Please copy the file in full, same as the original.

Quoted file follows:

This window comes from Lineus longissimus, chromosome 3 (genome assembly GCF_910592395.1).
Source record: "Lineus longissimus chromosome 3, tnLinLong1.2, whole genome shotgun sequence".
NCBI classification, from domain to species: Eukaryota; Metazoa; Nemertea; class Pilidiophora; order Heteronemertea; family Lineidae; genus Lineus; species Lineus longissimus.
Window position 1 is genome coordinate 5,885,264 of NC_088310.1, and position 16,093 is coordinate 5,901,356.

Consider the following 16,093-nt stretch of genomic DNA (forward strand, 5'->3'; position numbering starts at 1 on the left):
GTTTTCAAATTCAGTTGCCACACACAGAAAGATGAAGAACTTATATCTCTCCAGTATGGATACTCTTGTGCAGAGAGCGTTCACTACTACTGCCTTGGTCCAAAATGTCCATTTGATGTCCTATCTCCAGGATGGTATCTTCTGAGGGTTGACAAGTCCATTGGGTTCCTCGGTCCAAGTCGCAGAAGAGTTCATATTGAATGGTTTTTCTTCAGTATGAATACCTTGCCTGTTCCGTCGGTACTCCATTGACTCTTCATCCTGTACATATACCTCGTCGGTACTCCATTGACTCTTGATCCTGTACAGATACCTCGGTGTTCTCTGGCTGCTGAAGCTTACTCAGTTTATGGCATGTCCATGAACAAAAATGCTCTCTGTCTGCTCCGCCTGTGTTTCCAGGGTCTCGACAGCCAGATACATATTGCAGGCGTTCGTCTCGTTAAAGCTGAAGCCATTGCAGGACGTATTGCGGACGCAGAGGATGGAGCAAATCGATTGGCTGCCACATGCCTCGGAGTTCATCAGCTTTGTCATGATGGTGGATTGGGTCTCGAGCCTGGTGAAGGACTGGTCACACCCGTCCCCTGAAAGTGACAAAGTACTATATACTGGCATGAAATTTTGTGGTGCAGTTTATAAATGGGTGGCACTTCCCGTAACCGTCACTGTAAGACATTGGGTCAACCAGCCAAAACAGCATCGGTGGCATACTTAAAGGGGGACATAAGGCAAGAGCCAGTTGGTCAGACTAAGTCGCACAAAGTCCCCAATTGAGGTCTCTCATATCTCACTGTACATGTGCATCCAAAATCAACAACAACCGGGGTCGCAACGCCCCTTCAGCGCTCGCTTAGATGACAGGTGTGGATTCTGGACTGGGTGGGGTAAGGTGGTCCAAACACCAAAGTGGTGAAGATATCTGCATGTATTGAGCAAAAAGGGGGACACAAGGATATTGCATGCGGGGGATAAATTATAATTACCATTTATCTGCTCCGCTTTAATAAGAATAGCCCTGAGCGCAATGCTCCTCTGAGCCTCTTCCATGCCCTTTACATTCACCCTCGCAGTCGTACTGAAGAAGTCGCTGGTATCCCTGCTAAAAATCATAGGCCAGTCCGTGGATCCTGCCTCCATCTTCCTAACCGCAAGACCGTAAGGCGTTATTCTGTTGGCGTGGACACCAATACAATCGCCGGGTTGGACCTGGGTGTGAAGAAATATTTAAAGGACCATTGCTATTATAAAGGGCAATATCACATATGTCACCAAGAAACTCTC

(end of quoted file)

This window comes from Lineus longissimus, chromosome 3 (genome assembly GCF_910592395.1).
Source record: "Lineus longissimus chromosome 3, tnLinLong1.2, whole genome shotgun sequence".
NCBI classification, from domain to species: Eukaryota; Metazoa; Nemertea; class Pilidiophora; order Heteronemertea; family Lineidae; genus Lineus; species Lineus longissimus.
Window position 1 is genome coordinate 5,885,264 of NC_088310.1, and position 16,093 is coordinate 5,901,356.

Consider the following 16,093-nt stretch of genomic DNA (forward strand, 5'->3'; position numbering starts at 1 on the left):
GTTTTCAAATTCAGTTGCCACACACAGAAAGATGAAGAACTTATATCTCTCCAGTATGGATACTCTTGTGCAGAGAGCGTTCACTACTACTGCCTTGGTCCAAAATGTCCATTTGATGTCCTATCTCCAGGATGGTATCTTCTGAGGGTTGACAAGTCCATTGGGTTCCTCGGTCCAAGTCGCAGAAGAGTTCATATTGAATGGTTTTTCTTCAGTATGAATACCTTGCCTGTTCCGTCGGTACTCCATTGACTCTTCATCCTGTACATATACCTCGTCGGTACTCCATTGACTCTTGATCCTGTACAGATACCTCGGTGTTCTCTGGCTGCTGAAGCTTACTCAGTTTATGGCATGTCCATGAACAAAAATGCTCTCTGTCTGCTCCGCCTGTGTTTCCAGGGTCTCGACAGCCAGATACATATTGCAGGCGTTCGTCTCGTTAAAGCTGAAGCCATTGCAGGACGTATTGCGGACGCAGAGGATGGAGCAAATCGATTGGCTGCCACATGCCTCGGAGTTCATCAGCTTTGTCATGATGGTGGATTGGGTCTCGAGCCTGGTGAAGGACTGGTCACACCCGTCCCCTGAAAGTGACAAAGTACTATATACTGGCATGAAATTTTGTGGTGCAGTTTATAAATGGGTGGCACTTCCCGTAACCGTCACTGTAAGACATTGGGTCAACCAGCCAAAACAGCATCGGTGGCATACTTAAAGGGGGACATAAGGCAAGAGCCAGTTGGTCAGACTAAGTCGCACAAAGTCCCCAATTGAGGTCTCTCATATCTCACTGTACATGTGCATCCAAAATCAACAACAACCGGGGTCGCAACGCCCCTTCAGCGCTCGCTTAGATGACAGGTGTGGATTCTGGACTGGGTGGGGTAAGGTGGTCCAAACACCAAAGTGGTGAAGATATCTGCATGTATTGAGCAAAAAGGGGGACACAAGGATATTGCATGCGGGGGATAAATTATAATTACCATTTATCTGCTCCGCTTTAATAAGAATAGCCCTGAGCGCAATGCTCCTCTGAGCCTCTTCCATGCCCTTTACATTCACCCTCGCAGTCGTACTGAAGAAGTCGCTGGTATCCCTGCTAAAAATCATAGGCCAGTCCGTGGATCCTGCCTCCATCTTCCTAACCGCAAGACCGTAAGGCGTTATTCTGTTGGCGTGGACACCAATACAATCGCCGGGTTGGACCTGGGTGTGAAGAAATATTTAAAGGACCATTGCTATTATAAAGGGCAATATCACATATGTCACCAAGAAACTCTC